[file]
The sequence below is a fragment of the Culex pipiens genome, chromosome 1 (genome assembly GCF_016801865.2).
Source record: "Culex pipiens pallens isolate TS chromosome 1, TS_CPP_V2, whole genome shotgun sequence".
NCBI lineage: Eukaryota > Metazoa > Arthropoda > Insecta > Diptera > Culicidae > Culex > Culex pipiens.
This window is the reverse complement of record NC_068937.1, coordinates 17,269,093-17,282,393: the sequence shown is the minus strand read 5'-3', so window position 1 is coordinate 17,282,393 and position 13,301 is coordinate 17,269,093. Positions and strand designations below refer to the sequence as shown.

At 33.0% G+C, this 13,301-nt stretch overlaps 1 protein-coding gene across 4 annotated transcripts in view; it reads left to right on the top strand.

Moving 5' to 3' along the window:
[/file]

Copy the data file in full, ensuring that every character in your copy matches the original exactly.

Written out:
The sequence below is a fragment of the Culex pipiens genome, chromosome 1 (genome assembly GCF_016801865.2).
Source record: "Culex pipiens pallens isolate TS chromosome 1, TS_CPP_V2, whole genome shotgun sequence".
NCBI lineage: Eukaryota > Metazoa > Arthropoda > Insecta > Diptera > Culicidae > Culex > Culex pipiens.
This window is the reverse complement of record NC_068937.1, coordinates 17,269,093-17,282,393: the sequence shown is the minus strand read 5'-3', so window position 1 is coordinate 17,282,393 and position 13,301 is coordinate 17,269,093. Positions and strand designations below refer to the sequence as shown.

At 33.0% G+C, this 13,301-nt stretch overlaps 1 protein-coding gene across 4 annotated transcripts in view; it reads left to right on the top strand.

Moving 5' to 3' along the window: